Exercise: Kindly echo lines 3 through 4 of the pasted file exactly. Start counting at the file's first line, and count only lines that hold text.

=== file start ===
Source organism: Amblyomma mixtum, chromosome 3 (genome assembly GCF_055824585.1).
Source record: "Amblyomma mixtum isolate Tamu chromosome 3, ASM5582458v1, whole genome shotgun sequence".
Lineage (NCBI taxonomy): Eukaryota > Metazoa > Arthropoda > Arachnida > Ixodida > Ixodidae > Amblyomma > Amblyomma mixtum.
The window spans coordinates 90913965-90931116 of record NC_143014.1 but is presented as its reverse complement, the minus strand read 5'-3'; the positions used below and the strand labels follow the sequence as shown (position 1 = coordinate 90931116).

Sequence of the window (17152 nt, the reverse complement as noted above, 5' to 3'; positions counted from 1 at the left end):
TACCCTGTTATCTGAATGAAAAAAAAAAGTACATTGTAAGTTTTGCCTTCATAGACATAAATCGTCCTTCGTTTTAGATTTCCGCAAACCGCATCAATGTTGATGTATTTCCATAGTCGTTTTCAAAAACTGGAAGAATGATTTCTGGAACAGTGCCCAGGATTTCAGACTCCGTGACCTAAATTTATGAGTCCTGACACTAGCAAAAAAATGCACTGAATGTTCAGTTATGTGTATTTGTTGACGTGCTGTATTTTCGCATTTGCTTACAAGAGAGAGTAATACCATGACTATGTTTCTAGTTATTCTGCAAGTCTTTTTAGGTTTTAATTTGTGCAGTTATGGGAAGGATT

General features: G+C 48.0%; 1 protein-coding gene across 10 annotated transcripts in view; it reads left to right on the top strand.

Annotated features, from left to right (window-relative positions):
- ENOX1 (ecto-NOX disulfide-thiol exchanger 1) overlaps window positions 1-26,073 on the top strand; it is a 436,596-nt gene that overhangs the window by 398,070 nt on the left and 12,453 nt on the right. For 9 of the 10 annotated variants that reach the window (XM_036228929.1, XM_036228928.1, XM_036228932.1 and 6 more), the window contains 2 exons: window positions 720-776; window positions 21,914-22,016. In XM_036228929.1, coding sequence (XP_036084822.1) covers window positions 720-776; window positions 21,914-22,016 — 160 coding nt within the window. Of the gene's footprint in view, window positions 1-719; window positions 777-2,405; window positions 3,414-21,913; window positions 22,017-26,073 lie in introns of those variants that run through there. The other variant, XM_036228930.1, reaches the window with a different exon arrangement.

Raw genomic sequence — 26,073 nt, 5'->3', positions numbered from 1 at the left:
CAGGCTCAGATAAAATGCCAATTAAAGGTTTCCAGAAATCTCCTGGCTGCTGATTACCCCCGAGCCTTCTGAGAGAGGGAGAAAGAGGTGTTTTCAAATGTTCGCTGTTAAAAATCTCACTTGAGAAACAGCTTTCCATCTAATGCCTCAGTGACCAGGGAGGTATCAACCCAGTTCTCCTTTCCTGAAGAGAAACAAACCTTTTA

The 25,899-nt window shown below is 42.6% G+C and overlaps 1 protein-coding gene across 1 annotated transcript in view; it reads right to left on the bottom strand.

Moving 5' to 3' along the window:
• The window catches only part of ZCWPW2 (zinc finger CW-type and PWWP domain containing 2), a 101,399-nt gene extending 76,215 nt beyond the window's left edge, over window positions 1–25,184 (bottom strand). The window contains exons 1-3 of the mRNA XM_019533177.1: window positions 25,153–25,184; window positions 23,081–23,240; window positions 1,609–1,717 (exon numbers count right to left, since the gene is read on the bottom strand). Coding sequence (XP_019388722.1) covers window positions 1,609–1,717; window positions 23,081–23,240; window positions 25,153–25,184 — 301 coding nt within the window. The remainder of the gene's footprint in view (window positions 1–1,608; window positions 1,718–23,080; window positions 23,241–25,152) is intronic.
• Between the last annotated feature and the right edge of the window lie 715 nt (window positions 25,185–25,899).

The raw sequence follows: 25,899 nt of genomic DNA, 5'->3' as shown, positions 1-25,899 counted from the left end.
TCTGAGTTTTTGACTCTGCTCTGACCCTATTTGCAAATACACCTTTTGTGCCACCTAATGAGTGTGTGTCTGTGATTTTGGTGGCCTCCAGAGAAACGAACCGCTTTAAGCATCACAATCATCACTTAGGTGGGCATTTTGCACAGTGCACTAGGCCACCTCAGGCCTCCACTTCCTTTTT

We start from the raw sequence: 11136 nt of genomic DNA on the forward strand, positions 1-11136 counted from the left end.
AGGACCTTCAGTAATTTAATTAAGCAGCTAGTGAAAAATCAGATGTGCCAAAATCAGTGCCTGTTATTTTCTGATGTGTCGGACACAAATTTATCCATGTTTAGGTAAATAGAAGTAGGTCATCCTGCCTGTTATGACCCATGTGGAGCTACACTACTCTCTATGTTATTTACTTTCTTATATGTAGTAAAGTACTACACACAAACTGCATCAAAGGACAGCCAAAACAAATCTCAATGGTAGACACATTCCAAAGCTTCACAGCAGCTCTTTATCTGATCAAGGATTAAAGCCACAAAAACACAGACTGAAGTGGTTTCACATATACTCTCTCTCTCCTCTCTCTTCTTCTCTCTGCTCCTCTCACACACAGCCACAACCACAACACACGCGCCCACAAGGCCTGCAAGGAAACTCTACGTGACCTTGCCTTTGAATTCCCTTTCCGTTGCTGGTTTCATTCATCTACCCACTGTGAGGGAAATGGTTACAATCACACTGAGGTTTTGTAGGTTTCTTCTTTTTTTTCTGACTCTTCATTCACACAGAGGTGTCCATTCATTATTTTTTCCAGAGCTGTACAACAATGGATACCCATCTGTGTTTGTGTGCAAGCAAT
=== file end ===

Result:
Lineage (NCBI taxonomy): Eukaryota > Metazoa > Arthropoda > Arachnida > Ixodida > Ixodidae > Amblyomma > Amblyomma mixtum.
The window spans coordinates 90913965-90931116 of record NC_143014.1 but is presented as its reverse complement, the minus strand read 5'-3'; the positions used below and the strand labels follow the sequence as shown (position 1 = coordinate 90931116).